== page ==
Free pron chat with out payin credit
In this town I’m a realist.’ Goodie made a vague gesture. While our Mayor of All the People stumbles around with his eyes shut, City Hall, the cops, and the district attorney’s office own this town. ‘ You wouldn’t be, Sam.’ He set down his empty glass. The car canted, almost rolled, butted sideways into a sandhill, and rocked to a halt. He lay still, panting, hearing without comprehension the moaning wind and a liquid trickling noise.
‘I don’t know anything about politics.’ ‘When I was a kid, my old man — who was a tobacco farmer then — switched from Democrat to Republican to get the cash to run for Congress. ’ He put one foot on the cushion beside her and leaned forward so an elbow rested on the raised knee. The light had died from his eyes and the slight, almost consumptive flush had faded from his cheeks. Thanks for the wine, brat.’ ‘Sam…’ Her voice was soft. Under his steady gaze, she started to blush, but went on, ‘Sam, you don’t have to… And still Laverty’s gun remained on the seat beside his thigh. A hundred yards ahead the road ended at Yorba Street, without going through to Sloat. His gun was still in his hand; directly ahead gaped escape where the door was gone.
’ ‘Coffee Dan’s it is.’ ‘Do gamblers really hang around there, and does the man on the piano really sing dirty-’ ‘Just hymns,’ Hammett assured her seriously. Pieces tend to fall off when you get-’ ‘Thirty-three isn’t old.’ ‘Thirty-four on Sunday.’ Her face fell. ‘Sedately, sweetheart,’ he warned the glint in her eyes.
I don’t have a present…’ ‘Just get me a rocking chair.’ Hammett turned in at a narrow basement stairwell on the corner of O’Farrell.
He could feel the heat of her small firm body through her coat. ‘A cold nose only counts with dogs.’ ‘A dog you ain’t, lady.’ Goodie reached around the doorframe to flip on the light. Goodie dropped her coat on a sagging easy chair and headed for the kitchen. ’ ‘Good.’ Hammett waited in front of the couch, which was backed up against a davenport table with a Boston fern on it.
The din, mingled with smoke and the odors of good food and bad booze, rose around them like cloudy water as they descended the narrow wooden stairs.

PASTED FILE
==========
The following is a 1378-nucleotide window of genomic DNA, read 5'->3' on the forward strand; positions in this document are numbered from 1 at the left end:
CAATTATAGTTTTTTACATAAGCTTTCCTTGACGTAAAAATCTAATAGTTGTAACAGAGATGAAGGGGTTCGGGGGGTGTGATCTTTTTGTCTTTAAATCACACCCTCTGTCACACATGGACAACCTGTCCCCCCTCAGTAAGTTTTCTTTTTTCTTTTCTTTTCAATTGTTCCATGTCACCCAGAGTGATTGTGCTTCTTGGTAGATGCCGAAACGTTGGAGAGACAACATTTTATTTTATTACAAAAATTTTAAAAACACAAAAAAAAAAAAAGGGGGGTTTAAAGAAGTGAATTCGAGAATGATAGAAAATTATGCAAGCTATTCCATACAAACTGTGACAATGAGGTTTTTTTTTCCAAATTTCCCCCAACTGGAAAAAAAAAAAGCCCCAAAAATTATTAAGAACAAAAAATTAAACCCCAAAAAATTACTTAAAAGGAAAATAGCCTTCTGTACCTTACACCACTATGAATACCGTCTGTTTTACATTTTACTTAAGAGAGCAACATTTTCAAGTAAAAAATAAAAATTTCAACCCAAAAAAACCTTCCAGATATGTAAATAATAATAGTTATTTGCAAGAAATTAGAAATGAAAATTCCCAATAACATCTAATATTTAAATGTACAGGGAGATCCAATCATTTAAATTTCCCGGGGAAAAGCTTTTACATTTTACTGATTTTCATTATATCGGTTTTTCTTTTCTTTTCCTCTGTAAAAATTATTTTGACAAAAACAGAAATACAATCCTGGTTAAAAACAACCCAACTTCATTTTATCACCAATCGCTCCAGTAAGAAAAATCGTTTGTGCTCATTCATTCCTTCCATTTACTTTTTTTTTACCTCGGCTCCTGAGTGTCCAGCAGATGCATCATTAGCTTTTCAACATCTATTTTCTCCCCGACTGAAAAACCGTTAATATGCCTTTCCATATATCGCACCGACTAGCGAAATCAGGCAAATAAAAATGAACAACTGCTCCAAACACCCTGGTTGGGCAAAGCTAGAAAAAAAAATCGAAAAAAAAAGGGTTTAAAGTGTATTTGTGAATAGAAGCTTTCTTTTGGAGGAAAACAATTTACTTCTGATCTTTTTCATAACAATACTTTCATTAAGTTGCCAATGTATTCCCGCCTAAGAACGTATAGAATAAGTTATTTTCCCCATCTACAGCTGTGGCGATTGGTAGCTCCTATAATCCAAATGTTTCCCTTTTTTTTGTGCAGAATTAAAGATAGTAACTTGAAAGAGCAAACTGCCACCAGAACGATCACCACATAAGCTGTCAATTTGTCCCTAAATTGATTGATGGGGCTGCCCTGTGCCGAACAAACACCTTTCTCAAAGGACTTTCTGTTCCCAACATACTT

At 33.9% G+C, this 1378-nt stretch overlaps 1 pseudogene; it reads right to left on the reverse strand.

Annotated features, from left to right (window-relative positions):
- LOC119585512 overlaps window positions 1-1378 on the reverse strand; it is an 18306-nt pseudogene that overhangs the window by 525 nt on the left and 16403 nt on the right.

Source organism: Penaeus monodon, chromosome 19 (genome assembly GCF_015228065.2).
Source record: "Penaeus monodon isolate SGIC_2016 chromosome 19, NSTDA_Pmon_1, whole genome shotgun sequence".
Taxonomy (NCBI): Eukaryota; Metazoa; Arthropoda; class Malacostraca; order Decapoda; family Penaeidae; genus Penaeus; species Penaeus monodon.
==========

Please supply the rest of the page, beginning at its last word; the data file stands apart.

‘They don’t seat you at Coffee Dan’s, angel.’ ‘ What? ‘They don’t seat you, you’re lucky if someone doesn’t knock you down trying to beat you to a — there’s one!
’ The sleeve-gartered, derby-hatted man at the piano, who was champing a dead cigar despite his singing, finished in a shower of tinkling notes. ’ He grabbed Goodie’s hand and dragged her across the sawdust-strewn floor.
’ She had watched the whole of Yellow Lily enthusiastically, her baby-blue eyes even wider than usual. He wore a maroon worsted Shaker coat over a wool shirt, an ideal outfit for the chilly San Francisco May evening. They crossed the foot of Powell Street, past gripmen and passengers heaving one of the rattly little cable cars around on the turntable for its next trip up Nob Hill. He was thinking about a one-time carnival showman named Felix Weber and his run-down rooming house. Across the street, Bernstein’s jammed itself out over the sidewalk like the prow of a fifteenth-century Spanish treasure galleon. Despite her short skirt and bobbed hair and rolled silk stockings, she was still really just a twenty-year-old small-town girl from Crockett who earned twenty-three dollars a week as receptionist for a credit doctor on Market Street.
They made quite a pair: Hammett a lean six feet two, Goodie a petite blonde who came just to his shoulder. Goodie was looking wistfully across Powell at the all-night Pig’n Whistle when Hammett said, ‘You ever been to Coffee Dan’s? ’ She danced almost sideways for a few quick steps, skipping to keep up with his forgetfully long strides. They went uphill on Powell under the marquee of the sprawling at-night Owl Drug Store. Too much stocking shows.’ Pure flapper, Goodie Osborne, from her cheap green felt cloche hat to the hem of her green jersey sports skirt a daring half-inch above her knees. She made a moue with her small soft carmined mouth. ’ But she didn’t try to jump on the shiny chute that flanked the stairs to curve down out of sight below street level.
Sand hissed against the bonnet, almost overwhelming the bulbous headlamps as the stolen car ran west toward the ocean along the southern edge of Golden Gate Park. He used his coat sleeve to wipe sweat from his forehead, then thumbed open his snuffbox and snorted a generous pinch of the white C-and-M crystal. To his right the black empty reaches of the park, to his left scattered dwellings with empty sand between, the dunes tufted with coarse sea grass and spurges and beds of low succulents. Lights had entered the small round rearview mirror. Who else would be crouched, waiting to pounce, along this lonely stretch of midnight road? It was his own car, not a police vehicle; the call had reached him at home with the family. Or would the car thief sense pursuit and try to lose him in the avenues running south from… The mist had tattered enough so he could use the lights of the car ahead as a guide. There was no sound except the high whine of escaping steam. Even as this registered, his eyes were finding the awkward turtle-trail scrabbled away from the car. He was spinning and dropping into his firing crouch, but Tokzek had already come up from behind the dune a dozen feet away with the big. Flung up against the glass as if in entreaty was a delicately boned hand. Even in the flashlight’s wavering rays her nude body was the delicate amber of old ivory.